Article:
Wednesday, February 22, 2012

Links for 22nd February 2012

First, I am so glad to see a neuroscence article which says that there is something we do for which we do not have a specialized brain region. Tom Stafford writes about why we find it so easy to remember faces, and so difficult to remember names.
Or to put it another way, we might use the same word – ‘remember’ – to describe our ability to place faces and names, but in fact we are describing two different psychological processes: recognition and recall.
Second, Alex Tabarrok at Marginal Revolution describes the secret agreement that created modern China.
Word of the secret agreement leaked out and local bureaucrats cut off Xiaogang from fertilizer, seeds and pesticides. But amazingly, before Xiaogang could be stopped, farmers in other villages also began to abandon collective property. In Beijing, Mao Zedong was dead and a new set of rulers, seeing the productivity improvements, decided to let the experiment proceed.
Incentives aren't everything, but they aren't nothing either.

Third, pretty much every introductory Economics textbook I have looked at discussed the evils of Rent Control. JW Mason has two posts at The Slack Wire, asking whether rent control really is really such a bad thing. I am not entirely convinced by his arguments, but I am impressed.
On why Rent Control is desirable
The most compelling argument for rent control is neighborhood stabilization, the idea that social capital in an urban environment requires stable residence patterns. If prices are volatile, and this leads to a lot of residential turnover, the result can be a less desirable neighborhood for everyone.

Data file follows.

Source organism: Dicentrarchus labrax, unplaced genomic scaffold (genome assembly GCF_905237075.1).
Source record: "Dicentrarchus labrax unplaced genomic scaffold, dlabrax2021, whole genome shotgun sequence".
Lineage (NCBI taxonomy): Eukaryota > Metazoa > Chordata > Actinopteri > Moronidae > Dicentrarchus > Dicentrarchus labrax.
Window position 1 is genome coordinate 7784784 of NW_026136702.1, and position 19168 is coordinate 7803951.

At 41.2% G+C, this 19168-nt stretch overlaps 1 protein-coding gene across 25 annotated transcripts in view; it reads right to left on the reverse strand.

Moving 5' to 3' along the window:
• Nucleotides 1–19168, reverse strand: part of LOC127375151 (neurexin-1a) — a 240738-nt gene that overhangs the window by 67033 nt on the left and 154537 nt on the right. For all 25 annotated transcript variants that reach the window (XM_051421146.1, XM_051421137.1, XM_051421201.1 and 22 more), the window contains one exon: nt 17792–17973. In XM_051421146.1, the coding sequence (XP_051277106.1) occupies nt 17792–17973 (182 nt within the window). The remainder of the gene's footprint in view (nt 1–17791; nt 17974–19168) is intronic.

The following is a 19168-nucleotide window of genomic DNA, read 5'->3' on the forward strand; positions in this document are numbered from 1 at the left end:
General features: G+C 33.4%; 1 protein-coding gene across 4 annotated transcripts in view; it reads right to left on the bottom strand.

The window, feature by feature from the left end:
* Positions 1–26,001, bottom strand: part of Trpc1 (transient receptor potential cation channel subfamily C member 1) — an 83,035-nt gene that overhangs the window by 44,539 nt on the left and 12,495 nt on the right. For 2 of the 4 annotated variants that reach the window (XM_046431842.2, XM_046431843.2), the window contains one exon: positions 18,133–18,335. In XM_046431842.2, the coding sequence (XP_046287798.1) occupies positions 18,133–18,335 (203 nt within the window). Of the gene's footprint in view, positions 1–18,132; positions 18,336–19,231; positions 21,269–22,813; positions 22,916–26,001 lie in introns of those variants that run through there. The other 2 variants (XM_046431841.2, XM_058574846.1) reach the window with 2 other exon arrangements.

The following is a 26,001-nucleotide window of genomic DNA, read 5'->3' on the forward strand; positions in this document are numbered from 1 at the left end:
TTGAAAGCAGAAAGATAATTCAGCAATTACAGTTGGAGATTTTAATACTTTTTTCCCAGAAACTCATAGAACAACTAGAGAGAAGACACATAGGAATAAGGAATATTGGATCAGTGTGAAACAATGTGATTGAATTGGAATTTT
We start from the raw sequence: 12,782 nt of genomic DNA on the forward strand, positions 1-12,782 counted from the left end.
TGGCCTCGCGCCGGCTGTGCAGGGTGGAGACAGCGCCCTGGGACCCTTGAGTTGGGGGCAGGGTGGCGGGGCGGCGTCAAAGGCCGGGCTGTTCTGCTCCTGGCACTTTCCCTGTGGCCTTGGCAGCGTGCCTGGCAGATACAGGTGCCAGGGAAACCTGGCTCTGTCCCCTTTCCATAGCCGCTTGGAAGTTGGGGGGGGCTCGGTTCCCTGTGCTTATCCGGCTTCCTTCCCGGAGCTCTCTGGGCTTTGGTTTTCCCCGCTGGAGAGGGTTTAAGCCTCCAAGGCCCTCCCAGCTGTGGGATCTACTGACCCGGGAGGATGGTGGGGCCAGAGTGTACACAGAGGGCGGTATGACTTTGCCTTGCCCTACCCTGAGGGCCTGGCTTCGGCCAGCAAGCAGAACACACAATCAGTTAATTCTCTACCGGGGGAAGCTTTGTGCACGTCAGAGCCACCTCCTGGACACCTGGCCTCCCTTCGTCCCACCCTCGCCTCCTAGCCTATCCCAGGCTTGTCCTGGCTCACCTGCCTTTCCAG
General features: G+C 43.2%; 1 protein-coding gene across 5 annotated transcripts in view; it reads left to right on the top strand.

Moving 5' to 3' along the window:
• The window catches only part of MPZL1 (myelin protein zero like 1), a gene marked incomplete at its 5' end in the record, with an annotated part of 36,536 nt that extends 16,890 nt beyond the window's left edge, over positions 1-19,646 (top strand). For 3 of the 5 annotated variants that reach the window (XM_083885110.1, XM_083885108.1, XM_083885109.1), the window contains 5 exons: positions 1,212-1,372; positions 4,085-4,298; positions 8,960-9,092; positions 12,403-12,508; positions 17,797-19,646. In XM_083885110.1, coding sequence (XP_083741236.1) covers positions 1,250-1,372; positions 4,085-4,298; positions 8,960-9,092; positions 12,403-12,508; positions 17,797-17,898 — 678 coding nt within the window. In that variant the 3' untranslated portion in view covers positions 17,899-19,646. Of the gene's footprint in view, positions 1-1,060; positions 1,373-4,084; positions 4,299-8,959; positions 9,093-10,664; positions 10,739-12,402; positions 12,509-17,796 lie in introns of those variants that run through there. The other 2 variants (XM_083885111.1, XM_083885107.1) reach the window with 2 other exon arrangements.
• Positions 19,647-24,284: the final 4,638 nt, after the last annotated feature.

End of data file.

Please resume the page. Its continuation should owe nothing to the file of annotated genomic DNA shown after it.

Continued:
And on why it won't deter new investment because in the United States all existing Rent Control only apply to units built before a certain date. In NYC, it is 1974.
The significance of this is that, even if an asset lasts forever, the share of its present value -- which is what matters for the decision to buy/build it -- that comes from the later years of its life goes arbitrarily close to zero. Say the discount rate is 6 percent. Then 95 percent of the value of a perpetuity comes from the returns in the first 50 years. 99.7 percent comes from returns in the first 100 years
Fourth, I've just started to try GitHub and enjoyed reading this article in Wired. Nice insights into the culture of Silicon Valley. Maybe Jack Welch should read it.
And three months after that night in the sports bar, Wanstrath got a message from Geoffrey Grosenbach, the founder of PeepCode, a online learning site that had started using GitHub. “I’m hosting my company’s code here,” Grosenbach said. “I don’t feel comfortable not-paying you guys. Can I just send a check?”
It was the first of many. In July 2008, Microsoft acquired Powerset, the startup that was providing Preston-Werner with a day job. The software giant offered Preston-Werner a $300,000 bonus and stock options to stay on board for another three years. But he quit, betting everything on GitHub.

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